A Steller Sea Lion that was shot in the head off the coast of Vancouver Island, near the town of Ucluelet and was brought to the Vancouver Aquarium Marine Mammal Rescue Centre two weeks ago, has now passed away.
On Friday, the rescue centre announced that after two weeks of critical care, the decision was made to humanely euthanize the animal.
“He wasn’t responding to treatment, and his condition had taken a significant downturn in the last two days,” said Dr. Martin Haulena, head veterinarian at the Vancouver Aquarium.
“At this point we had to evaluate his quality of life,” Haulena added. “Although we are disappointed we couldn’t return him to full health, we are glad we could end his suffering and make his final days more comfortable.”
Even severely emaciated, Ukee was the biggest animal ever admitted to the Rescue Centre; Steller sea lions (Eumetopias jubatus) are the world’s largest sea lion, with adult males reaching lengths of three metres and weighing up to 800 kilograms. Under the Species at Risk Act, they are a Species of Special Concern in BC.
A team of personnel from the Rescue Centre, together with Fisheries and Oceans Canada (DFO), Parks Canada, and local volunteers, to rescue him. Once back at the Centre in the Port of Vancouver, the veterinary team confirmed through diagnostics he had been shot in the head, was blind because of his injuries, and had likely been suffering for several weeks.
Second sea lion shot
Ukee is the second sea lion admitted to the Rescue Centre with gunshot wounds in a year and a half. In May 2017, Senor Cinco, an adult male California sea lion, was rescued from Spanish Banks beach in Vancouver.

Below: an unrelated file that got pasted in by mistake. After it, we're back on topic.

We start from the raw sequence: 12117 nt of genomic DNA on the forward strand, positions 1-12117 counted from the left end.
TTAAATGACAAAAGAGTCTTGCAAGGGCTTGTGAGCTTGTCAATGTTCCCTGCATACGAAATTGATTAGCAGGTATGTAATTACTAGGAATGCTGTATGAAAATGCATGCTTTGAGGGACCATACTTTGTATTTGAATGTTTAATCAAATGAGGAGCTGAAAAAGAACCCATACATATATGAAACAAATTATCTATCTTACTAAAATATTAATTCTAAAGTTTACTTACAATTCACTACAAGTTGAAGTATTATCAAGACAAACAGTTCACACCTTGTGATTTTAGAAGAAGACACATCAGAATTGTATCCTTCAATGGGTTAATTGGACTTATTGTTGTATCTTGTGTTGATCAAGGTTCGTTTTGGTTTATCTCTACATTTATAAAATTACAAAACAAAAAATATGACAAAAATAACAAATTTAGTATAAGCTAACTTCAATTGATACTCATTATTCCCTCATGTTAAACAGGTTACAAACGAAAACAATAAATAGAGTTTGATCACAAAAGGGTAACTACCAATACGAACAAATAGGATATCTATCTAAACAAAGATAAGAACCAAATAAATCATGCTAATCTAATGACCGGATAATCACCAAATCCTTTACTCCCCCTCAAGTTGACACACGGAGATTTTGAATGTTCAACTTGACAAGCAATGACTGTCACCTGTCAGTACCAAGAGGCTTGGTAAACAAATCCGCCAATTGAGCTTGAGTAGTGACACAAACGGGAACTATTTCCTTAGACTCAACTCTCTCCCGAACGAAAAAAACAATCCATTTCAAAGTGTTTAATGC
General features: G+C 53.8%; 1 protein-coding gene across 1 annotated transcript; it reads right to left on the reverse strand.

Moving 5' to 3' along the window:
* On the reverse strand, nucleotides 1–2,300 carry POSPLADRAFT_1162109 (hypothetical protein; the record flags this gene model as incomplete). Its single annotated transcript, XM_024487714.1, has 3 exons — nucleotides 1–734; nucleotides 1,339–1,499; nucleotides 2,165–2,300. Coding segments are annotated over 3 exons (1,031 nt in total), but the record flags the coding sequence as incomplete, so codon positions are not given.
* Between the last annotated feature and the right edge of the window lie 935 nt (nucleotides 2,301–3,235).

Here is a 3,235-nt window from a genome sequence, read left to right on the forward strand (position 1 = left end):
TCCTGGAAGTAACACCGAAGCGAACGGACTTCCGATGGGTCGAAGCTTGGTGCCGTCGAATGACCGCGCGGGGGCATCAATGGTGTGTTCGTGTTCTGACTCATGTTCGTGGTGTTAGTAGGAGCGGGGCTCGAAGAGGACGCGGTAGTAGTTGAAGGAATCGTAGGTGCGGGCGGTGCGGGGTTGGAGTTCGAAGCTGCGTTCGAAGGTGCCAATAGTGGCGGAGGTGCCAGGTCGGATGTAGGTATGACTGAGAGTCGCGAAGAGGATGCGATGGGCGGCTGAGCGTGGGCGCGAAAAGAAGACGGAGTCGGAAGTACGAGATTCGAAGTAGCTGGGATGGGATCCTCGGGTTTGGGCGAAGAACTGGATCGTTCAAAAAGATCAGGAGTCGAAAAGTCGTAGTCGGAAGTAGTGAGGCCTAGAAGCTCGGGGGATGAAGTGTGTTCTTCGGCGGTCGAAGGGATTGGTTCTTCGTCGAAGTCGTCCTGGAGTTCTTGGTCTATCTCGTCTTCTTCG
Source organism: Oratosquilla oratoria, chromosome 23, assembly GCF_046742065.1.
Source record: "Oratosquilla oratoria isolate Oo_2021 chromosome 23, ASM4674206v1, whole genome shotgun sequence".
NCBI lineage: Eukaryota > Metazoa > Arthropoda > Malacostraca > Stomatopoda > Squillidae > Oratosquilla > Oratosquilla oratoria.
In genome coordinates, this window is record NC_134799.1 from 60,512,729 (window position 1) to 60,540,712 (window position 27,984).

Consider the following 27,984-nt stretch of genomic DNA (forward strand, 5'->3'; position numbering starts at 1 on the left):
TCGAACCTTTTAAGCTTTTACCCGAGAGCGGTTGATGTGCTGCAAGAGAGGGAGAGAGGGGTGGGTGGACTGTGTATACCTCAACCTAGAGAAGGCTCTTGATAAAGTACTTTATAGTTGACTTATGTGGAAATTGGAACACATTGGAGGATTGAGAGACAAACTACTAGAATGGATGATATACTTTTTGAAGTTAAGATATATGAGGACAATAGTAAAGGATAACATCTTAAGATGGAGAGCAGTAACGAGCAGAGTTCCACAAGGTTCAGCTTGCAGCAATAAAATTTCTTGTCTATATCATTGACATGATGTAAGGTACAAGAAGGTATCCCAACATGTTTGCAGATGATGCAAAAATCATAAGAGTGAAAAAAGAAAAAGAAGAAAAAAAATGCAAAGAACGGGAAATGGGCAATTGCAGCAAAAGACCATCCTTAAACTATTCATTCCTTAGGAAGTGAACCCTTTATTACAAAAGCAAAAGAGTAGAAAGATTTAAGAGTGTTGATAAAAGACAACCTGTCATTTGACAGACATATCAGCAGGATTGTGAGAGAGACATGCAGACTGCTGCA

He’d been blinded and his teeth broken by multiple gunshots; unable to forage and feed himself, he was severely emaciated.
After a year of rehabilitation at the Rescue Centre, Senor Cinco was deemed non-releasable by DFO and moved to his long-term home at the Vancouver Aquarium.
“This is clearly a serious animal welfare issue,” said Dr. Martin Haulena, head veterinarian at Vancouver Aquarium. “It is unacceptable to shoot sea lions. Based on his body condition, this individual has been suffering for many weeks.”
Haulena said members of the public who called in to report the animal did the right thing.
“Sea lions are large, wild animals and can be unpredictable.”
If you see a marine mammal that you believe is in distress: stay back, keep people and pets away, call the Marine Mammal Rescue Centre at 604-258-7325, or the DFO hotline at 1-800-465-4336.
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